About the Author(s)


Adrienne F.A. Meyers Email
National HIV & Retrovirology Laboratories, Public Health Agency of Canada, JC Wilt Infectious Diseases Research Centre, Winnipeg, Canada

Department of Medical Microbiology and Infectious Diseases, University of Manitoba, Winnipeg, Canada

Department of Medical Microbiology, University of Nairobi, Kenya

Michèle Bergeron
National HIV & Retrovirology Laboratories, Public Health Agency of Canada, JC Wilt Infectious Diseases Research Centre, Winnipeg, Canada

Madhuri Thakar
National AIDS Research Institute, Pune, India

Tao Ding
National HIV & Retrovirology Laboratories, Public Health Agency of Canada, JC Wilt Infectious Diseases Research Centre, Winnipeg, Canada

Alexandre Martel
National HIV & Retrovirology Laboratories, Public Health Agency of Canada, JC Wilt Infectious Diseases Research Centre, Winnipeg, Canada

Paul Sandstrom
National HIV & Retrovirology Laboratories, Public Health Agency of Canada, JC Wilt Infectious Diseases Research Centre, Winnipeg, Canada

Department of Medical Microbiology, University of Nairobi, Kenya

Bharati Mahajan
National AIDS Research Institute, Pune, India

Philip Abraham
National AIDS Research Institute, Pune, India

Sandhya Kabra
National AIDS Control Organization, New Delhi, India

Namita Singh
Clinton Foundation’s HIV/AIDS Initiative, Botswana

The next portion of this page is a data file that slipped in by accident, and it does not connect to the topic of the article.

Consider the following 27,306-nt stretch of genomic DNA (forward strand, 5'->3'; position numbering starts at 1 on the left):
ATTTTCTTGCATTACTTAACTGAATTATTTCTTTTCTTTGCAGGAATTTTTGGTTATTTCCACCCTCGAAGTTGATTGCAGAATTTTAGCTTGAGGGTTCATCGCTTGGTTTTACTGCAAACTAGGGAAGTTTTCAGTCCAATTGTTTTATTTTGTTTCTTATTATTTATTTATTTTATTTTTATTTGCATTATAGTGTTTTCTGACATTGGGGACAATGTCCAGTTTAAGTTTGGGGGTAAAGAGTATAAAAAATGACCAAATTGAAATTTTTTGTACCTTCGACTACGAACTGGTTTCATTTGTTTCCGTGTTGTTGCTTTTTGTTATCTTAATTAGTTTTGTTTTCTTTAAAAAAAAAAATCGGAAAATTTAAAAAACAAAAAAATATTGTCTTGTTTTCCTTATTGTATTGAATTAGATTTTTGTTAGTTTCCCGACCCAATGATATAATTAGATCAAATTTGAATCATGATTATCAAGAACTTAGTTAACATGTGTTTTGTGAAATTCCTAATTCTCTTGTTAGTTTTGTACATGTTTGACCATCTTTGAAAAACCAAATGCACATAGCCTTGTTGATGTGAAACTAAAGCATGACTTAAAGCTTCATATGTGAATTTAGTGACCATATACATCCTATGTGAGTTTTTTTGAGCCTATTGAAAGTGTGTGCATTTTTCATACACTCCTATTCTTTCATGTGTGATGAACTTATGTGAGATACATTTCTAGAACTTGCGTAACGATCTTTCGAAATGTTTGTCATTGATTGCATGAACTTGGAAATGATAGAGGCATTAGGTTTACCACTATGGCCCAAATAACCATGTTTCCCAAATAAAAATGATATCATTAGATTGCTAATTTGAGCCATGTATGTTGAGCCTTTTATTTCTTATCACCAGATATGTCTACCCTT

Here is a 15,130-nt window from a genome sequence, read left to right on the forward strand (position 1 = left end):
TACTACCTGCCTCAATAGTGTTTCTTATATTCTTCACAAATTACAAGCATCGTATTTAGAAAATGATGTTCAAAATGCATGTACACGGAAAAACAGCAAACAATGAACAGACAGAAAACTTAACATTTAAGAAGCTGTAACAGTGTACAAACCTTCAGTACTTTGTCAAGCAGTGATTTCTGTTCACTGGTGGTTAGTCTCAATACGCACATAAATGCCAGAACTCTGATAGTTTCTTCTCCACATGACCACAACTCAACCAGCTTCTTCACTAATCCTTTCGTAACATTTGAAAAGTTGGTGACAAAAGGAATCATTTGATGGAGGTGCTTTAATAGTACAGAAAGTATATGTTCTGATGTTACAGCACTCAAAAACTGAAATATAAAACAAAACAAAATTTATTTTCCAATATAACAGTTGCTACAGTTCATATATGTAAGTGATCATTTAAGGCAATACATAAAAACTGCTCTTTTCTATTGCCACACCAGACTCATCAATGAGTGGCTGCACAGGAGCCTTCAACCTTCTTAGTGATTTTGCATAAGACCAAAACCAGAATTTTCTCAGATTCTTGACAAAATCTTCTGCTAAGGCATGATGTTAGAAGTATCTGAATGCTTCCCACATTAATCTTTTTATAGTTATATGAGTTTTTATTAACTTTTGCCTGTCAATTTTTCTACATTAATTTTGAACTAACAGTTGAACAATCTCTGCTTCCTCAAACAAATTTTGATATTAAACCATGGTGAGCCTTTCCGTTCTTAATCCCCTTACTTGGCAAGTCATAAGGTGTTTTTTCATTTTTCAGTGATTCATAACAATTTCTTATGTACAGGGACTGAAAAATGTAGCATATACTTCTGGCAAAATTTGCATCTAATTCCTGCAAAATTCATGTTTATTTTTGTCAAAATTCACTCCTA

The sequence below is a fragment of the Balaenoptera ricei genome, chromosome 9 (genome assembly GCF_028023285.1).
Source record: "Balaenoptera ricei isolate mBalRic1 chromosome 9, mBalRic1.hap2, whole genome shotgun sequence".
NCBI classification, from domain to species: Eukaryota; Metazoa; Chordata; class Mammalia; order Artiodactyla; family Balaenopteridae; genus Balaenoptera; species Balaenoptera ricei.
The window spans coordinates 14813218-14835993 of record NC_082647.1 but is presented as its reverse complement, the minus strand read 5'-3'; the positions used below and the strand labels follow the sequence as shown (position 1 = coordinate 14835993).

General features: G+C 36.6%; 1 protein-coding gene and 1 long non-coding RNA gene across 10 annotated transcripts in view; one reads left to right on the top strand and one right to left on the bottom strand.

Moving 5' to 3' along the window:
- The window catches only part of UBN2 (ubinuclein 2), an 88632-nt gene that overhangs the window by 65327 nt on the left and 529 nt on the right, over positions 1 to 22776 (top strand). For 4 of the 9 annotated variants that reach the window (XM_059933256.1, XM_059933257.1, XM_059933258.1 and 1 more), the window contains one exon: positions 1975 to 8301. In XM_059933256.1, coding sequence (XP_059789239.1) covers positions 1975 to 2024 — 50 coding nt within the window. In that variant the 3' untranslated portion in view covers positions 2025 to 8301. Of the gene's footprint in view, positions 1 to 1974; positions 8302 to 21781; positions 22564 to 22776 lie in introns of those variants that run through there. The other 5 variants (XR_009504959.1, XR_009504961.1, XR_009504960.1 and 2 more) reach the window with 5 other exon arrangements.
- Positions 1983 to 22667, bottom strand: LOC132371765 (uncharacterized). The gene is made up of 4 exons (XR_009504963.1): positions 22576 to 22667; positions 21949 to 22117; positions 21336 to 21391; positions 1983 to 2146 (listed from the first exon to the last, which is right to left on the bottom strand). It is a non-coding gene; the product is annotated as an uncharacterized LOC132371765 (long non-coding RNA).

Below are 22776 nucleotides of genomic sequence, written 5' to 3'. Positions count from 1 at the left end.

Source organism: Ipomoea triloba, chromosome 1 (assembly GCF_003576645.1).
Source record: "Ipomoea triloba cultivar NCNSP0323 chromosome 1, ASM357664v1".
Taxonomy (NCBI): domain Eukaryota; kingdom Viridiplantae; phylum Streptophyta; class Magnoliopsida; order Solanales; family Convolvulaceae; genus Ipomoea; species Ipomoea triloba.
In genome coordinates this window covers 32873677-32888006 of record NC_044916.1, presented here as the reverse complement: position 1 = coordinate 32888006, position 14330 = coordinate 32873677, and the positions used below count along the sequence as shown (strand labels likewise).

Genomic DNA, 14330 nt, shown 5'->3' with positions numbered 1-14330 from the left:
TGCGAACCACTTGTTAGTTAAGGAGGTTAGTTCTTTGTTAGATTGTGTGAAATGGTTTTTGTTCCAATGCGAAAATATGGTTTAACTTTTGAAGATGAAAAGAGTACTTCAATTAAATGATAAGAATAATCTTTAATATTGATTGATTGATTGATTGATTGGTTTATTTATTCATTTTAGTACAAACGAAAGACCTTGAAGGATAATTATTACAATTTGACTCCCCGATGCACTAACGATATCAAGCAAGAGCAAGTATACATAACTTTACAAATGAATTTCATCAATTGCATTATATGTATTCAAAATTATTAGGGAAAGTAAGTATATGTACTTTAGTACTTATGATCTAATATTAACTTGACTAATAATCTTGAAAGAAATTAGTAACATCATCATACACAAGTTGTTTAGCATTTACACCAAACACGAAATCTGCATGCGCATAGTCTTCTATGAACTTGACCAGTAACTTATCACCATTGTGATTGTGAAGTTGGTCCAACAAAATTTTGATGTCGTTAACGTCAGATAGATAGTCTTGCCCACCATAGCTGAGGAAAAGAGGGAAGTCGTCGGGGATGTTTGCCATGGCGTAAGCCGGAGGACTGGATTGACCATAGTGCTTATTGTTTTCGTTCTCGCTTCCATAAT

Trevor Peter
Clinton Foundation’s HIV/AIDS Initiative, Botswana

Terry B. Ball
National HIV & Retrovirology Laboratories, Public Health Agency of Canada, JC Wilt Infectious Diseases Research Centre, Winnipeg, Canada

Department of Medical Microbiology and Infectious Diseases, University of Manitoba, Winnipeg, Canada

Department of Medical Microbiology, University of Nairobi, Kenya

Department of Immunology, University of Manitoba, Winnipeg, Canada

Citation


Meyers AFA, Bergeron M, Thakar M, et al. QASI: A collaboration for implementation of an independent quality assessment programme in India. Afr J Lab Med. 2016;5(2), a442. http://dx.doi.org/10.4102/ajlm.v5i2.442

Lessons from the Field

QASI: A collaboration for implementation of an independent quality assessment programme in India

Adrienne F.A. Meyers, Michèle Bergeron, Madhuri Thakar, Tao Ding, Alexandre Martel, Paul Sandstrom, Bharati Mahajan, Philip Abraham, Sandhya Kabra, Namita Singh, Trevor Peter, Terry B. Ball

Received: 22 Mar. 2016; Accepted: 05 Aug. 2016; Published: 12 Oct. 2016

Copyright: © 2016. The Author(s). Licensee: AOSIS.
This is an Open Access article distributed under the terms of the Creative Commons Attribution License, which permits unrestricted use, distribution, and reproduction in any medium, provided the original work is properly cited.

Abstract